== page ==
AUTHOR: Julia TITLE: Inspiration without Waste DATE: 5/27/2008 03:15:00 PM ----- BODY:
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Reducing the Compost Pile, Part 2


This past week, like most, involved a trip to my favorite food market: Russo’s. The produce selection is awesome (and I mean this in a traditional sense of the word, not a 15-year old sense) – as an example, they carry at least 8 varieties of eggplant (traditional American, Italian, Chinese, Japanese, Thai, Indian, white and rosetta) and mushrooms (button, American shiitake, Chinese shiitake, crimini, oyster, king oyster, hedge hogs, portobellas). If you want inspiration, this is the place to roam. They have Asian vegetables: Chinese Broccoli, Rambatans, Banana Flowers, Garlic Chives, Bud Chives, Yellow Chives, along with the usual suspects of bok choy and snow peas. They stock a deli case with 3 kinds of prosciutto crudo, and also pancetta, sopressetto and salami. They manage to cater to the Armenian, Asian, Italian and Jewish populations… giving the market a sense of being an ethnic market, when in fact they are really a green grocer.

I arrive at the market with no clear plan, which is great if one is seeking inspiration, but not as much so if you’re trying to reduce food waste. I tried to bring the two notions together as I thought about the week’s agenda: a Memorial Day get-together with a few friends, many dinners out, but lots of lunches at home. I leave with visions of culinary greatness: a strawberry-rhubarb pie; home-made cannolis with home-made ricotta; minty spring vegetables (English peas, favas and asparagus) to accompany lamb and mango chutney. For my lunches: chicken, avocado and blue cheese – to make cobb salad with the first cutting of arugula from the garden. I buy chicken thighs to brine and smoke… and even though I don’t have a specific plan for them, smoked chicken will never go to waste in this house! And, of course, more bacon and scallions for another batch of scones.

In the process of all this cooking, I discovered mozzarella curd in the freezer that had been there for at least 2 years. I figured – I might as well cook it up, if the cheese is bad, I throw it away, if not – one point in the “no waste” column. Also, I remember the beets I had roasted earlier in the week, and stumble across basil that I froze at the end of last summer’s harvest – add them to a dish, and that’s one more point! The cannoli shells flopped (minus ½ point). I had already made the ricotta, though, so I’m now left with two kinds of cheese.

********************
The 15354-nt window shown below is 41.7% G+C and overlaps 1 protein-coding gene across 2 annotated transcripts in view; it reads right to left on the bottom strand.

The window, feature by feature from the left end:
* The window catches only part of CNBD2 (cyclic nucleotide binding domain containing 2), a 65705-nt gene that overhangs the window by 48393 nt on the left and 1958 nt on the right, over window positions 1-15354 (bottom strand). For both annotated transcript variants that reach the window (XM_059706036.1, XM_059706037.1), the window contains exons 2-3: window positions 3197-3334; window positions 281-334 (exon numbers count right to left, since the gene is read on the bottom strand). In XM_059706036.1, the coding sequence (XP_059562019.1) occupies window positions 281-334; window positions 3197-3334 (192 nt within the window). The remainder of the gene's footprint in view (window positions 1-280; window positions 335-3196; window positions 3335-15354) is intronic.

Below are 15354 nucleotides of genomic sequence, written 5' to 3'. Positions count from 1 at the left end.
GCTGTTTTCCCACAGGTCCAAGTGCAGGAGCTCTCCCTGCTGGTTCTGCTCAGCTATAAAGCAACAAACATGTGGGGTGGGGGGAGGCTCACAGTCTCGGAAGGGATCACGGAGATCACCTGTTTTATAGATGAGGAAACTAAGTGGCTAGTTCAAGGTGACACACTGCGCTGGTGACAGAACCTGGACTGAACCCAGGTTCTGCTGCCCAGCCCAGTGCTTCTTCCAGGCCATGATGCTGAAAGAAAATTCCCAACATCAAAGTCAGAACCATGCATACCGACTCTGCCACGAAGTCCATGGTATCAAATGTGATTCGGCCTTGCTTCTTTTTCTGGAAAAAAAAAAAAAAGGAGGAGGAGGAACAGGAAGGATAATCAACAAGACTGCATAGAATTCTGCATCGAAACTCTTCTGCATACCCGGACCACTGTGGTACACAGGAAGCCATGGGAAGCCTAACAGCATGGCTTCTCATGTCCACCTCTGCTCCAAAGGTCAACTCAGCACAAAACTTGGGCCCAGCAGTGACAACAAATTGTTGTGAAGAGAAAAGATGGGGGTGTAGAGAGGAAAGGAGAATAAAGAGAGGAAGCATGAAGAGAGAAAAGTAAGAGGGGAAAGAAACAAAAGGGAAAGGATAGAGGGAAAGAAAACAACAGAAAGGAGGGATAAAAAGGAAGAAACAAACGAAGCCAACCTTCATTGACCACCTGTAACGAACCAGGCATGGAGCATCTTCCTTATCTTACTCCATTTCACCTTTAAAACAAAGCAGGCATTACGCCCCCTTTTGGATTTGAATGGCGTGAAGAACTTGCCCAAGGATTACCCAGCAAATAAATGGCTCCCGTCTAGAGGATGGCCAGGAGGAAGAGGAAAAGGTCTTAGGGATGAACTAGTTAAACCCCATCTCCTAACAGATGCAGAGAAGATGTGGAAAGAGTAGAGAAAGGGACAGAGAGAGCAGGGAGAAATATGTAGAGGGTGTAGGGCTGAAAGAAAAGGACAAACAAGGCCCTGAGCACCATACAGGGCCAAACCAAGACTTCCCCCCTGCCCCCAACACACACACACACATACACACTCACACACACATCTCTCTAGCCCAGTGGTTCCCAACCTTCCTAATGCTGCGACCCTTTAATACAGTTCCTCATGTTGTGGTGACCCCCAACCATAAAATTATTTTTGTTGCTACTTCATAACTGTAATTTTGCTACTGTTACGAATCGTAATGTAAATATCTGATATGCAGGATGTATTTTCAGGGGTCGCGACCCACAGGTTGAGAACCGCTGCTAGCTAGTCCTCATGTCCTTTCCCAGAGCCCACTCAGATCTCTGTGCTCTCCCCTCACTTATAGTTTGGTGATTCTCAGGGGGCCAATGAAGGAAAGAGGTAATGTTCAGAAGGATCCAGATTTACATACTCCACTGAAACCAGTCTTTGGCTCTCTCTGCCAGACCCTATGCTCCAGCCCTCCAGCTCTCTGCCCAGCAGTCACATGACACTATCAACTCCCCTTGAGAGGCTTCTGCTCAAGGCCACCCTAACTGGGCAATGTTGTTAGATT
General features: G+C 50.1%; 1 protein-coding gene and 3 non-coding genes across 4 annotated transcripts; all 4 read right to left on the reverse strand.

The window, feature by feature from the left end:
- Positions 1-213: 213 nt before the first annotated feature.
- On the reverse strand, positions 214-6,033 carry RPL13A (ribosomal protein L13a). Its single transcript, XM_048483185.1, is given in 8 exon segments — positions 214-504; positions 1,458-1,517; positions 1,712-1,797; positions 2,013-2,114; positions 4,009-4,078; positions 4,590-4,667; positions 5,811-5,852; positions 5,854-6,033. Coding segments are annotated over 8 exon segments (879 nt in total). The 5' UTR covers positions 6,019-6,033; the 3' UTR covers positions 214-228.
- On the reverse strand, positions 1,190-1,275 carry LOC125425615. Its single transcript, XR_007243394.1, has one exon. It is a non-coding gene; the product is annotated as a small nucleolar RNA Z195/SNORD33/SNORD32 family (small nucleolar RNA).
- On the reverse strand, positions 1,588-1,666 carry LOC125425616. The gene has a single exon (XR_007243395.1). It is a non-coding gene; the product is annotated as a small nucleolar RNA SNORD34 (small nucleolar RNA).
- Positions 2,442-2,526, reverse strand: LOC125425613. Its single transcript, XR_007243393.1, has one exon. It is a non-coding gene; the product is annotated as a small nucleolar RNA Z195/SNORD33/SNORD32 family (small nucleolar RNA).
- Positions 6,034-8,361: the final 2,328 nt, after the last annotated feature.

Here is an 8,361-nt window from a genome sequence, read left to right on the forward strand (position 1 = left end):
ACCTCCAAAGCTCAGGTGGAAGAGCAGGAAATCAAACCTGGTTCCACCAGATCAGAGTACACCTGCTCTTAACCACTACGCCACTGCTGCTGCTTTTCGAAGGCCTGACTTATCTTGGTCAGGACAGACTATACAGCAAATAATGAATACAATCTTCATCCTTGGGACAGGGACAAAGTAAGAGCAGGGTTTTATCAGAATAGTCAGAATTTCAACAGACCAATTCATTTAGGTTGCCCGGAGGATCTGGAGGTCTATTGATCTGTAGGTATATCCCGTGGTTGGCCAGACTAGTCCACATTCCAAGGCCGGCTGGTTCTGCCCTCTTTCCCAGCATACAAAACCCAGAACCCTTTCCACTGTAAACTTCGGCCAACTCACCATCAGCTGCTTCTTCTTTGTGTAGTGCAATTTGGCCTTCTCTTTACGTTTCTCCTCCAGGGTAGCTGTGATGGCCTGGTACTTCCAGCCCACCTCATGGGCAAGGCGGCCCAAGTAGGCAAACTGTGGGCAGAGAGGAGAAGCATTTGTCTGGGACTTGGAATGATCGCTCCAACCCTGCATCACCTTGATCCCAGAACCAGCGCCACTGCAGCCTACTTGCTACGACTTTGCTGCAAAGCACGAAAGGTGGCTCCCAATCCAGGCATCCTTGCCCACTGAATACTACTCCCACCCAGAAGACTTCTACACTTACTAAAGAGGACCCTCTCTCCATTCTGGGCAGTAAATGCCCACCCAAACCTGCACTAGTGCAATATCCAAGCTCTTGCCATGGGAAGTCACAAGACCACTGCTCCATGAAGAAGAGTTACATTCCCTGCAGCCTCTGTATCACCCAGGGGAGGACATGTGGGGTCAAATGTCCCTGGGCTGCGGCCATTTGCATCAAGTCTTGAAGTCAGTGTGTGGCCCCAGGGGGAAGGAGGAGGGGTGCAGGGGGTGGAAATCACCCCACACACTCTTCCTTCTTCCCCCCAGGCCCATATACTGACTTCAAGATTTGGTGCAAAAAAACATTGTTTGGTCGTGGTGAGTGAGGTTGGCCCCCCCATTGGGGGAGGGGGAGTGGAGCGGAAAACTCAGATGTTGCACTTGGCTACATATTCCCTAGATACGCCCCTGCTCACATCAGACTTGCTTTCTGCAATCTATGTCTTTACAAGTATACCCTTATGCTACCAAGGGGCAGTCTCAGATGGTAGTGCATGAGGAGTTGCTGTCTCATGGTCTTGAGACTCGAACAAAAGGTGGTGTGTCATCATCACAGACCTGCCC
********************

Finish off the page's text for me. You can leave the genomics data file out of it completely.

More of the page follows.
The mozzarella and ricotta come together with a basil pesto and smoked chicken atop a grilled pizza. This will be the appetizer for the Memorial Day dinner.

Speaking of which, the guest count for the Memorial Day fete swelled slightly so the single mango and two lamb tenders in the freezer will no longer suffice. But I still have two chicken breasts left from my cobb salad lunch. The potatoes I bought a few weeks ago are still firm and unblemished. To stretch the minty-spring vegetables, I add in a fresh arugula salad seasoned simply with olive oil and lemon juice. While I won’t have enough of any dish for everyone to make a meal, I do have enough food to feed everyone. So rather than return to the market to buy more lamb and spring vegetables, I opt for a medley, and hope my friends excuse the lack of focus. I think this is another point in the “no-waste” column.

Grilled “Green” Pizza with Ricotta, Mozzarella and Smoked Chicken
Lamb Tenders and Chicken Breasts with Mango Chutney
Minty Spring Vegetables and Roasted Beets with Bacon
Garlic Roasted Yukon Gold Potatoes with Lemon Zest
Strawberry Rhubarb Pie


Total: 2 ½ points in the no-waste column.

For the rhubarb pie, I made them in individual ramekins. This has the double benefit of being easier to assemble and creating a more elegant presentation.

Mango Chutney
4 mangoes, peeled and chopped (or 2 cups chopped apples or strawberries)
2 cups sugar, brown or white
1 small onion, diced
2 1/2 cups vinegar, red, white or balsamic
2 in. piece of fresh ginger, peeled and choped
6 garlic cloves, chopped
1 - 2 tsp. chili powder
1 cinnamon stick or 1/2 tsp. cinnamon
2/3 cup raisins

Put sugar and vinegar in sauce pan. Bring to a boil, stirring until sugar has dissolved. Add mangoes and remaining ingredients. Simmer over low heat until chutney is reduced and thick, stirring occasionally, about ½ hour.

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